When you are a mama with a history of trauma, it can be a struggle to be present with your kids while also feeling activated and overwhelmed. Many of us have done deep trauma work and are surprised to find out that our children can cause old memories and feelings to bubble up to the surface again. This doesn't mean that all the healing didn't work. It means that our children are reminding us that trauma healing is a lifelong process and that we continue to heal throughout our lives.
Being a mother with a trauma history can cause us to feel shame and guilt. Our trauma responses can cause us to feel numb toward our children, lack patience, or react out of anger. Talking about how our past trauma affects motherhood is not a topic that is regularly discussed and this feels isolating. Although rarely talked about in daily life, trauma is not uncommon. The prevalence of PTSD in any given year is 5.2% for women (source). That is around 6.5 million adult women in the US per year meeting the criteria for PTSD. That is a lot of people. Let's shift the narrative and talk about it more. Mothers need to feel connected and included in society, not isolated and shamed due to their trauma responses. The mom yelling at her kids in the parking lot needs our support and understanding. She needs help to see that there is a better way.
Trauma affects millions of women per year yet we rarely talk about how the effects of trauma can affect motherhood. Already lacking the village, motherhood for anyone is hard in a society where families are fragmented and most households require two incomes. Add in a trauma history and motherhood can feel almost impossible. Experiencing trauma can cause mothers to lack the trust and relaxation to truly enjoy motherhood and many mothers can find themselves hypervigilant and worried all the time. Mothers can become paralyzed in fear and not know where to turn.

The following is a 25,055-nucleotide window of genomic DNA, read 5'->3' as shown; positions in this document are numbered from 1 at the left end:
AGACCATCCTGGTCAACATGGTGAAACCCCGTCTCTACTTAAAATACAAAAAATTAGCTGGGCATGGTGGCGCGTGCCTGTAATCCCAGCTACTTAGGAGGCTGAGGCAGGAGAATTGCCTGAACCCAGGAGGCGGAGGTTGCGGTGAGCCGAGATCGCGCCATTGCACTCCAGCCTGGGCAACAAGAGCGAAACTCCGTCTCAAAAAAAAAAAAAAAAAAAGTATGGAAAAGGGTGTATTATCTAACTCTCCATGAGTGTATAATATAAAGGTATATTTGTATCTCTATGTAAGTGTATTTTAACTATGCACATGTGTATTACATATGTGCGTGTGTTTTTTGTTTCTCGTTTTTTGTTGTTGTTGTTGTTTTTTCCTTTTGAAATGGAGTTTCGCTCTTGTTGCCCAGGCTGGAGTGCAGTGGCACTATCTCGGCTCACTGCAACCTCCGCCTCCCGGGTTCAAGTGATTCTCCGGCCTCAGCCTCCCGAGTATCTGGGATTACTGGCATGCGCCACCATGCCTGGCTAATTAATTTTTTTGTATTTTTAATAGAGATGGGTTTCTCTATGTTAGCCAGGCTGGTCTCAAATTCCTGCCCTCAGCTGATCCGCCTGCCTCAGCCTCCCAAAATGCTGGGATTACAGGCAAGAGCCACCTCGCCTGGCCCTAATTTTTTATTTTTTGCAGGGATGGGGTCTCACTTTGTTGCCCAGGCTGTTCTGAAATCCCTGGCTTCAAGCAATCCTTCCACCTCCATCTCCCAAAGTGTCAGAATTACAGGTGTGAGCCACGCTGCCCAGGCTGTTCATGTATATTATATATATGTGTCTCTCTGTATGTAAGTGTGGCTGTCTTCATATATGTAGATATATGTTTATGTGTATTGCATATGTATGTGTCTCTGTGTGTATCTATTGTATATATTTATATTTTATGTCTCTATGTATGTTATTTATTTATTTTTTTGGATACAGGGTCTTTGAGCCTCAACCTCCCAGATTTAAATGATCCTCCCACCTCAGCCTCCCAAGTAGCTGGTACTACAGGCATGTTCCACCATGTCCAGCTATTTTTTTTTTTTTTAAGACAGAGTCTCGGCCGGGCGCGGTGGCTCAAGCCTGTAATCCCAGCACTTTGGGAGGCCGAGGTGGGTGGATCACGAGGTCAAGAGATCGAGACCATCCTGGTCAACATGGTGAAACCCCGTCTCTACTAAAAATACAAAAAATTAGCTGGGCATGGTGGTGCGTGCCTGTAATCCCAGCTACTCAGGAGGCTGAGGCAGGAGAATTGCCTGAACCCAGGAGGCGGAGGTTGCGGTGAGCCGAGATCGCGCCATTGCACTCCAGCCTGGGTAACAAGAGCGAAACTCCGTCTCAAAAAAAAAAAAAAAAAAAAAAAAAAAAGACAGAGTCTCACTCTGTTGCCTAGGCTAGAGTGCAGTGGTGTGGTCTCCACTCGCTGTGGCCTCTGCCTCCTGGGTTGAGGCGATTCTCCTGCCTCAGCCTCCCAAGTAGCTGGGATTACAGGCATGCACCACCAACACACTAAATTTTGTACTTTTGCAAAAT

As a society, we need to shift into a culture where these mothers can turn to us for support and help. Mothers who are feeling isolated, triggered, and overwhelmed need helping hands and listening ears. They need breaks to get out of the house and recharge. They need a community that recognizes their labor and the efforts they are making to be good parents despite the challenges they face every day.
On top of having trauma responses and lacking support, many mothers who have experienced trauma want to be the ones to stop the cycle. They want to be respectful, conscious parents who don't perpetuate the same trauma that was passed down to them. This can feel like a monumental task due to the lack of support, criticism, and emotional struggle that mothers deal with daily.
Mamas, I see the work you are doing. To try to be a respectful parent while managing your trauma responses and dealing with a hostile society that does not value gentle parenting. There aren't many of us trying to do this. Although this work is challenging, it is possible. There are many mothers out there doing this cycle-breaking, healing work. Band together with them. Find your community. Find support. Forgive yourself when you falter. This work doesn't have a finish line, this is a lifelong healing journey. The journey is the destination.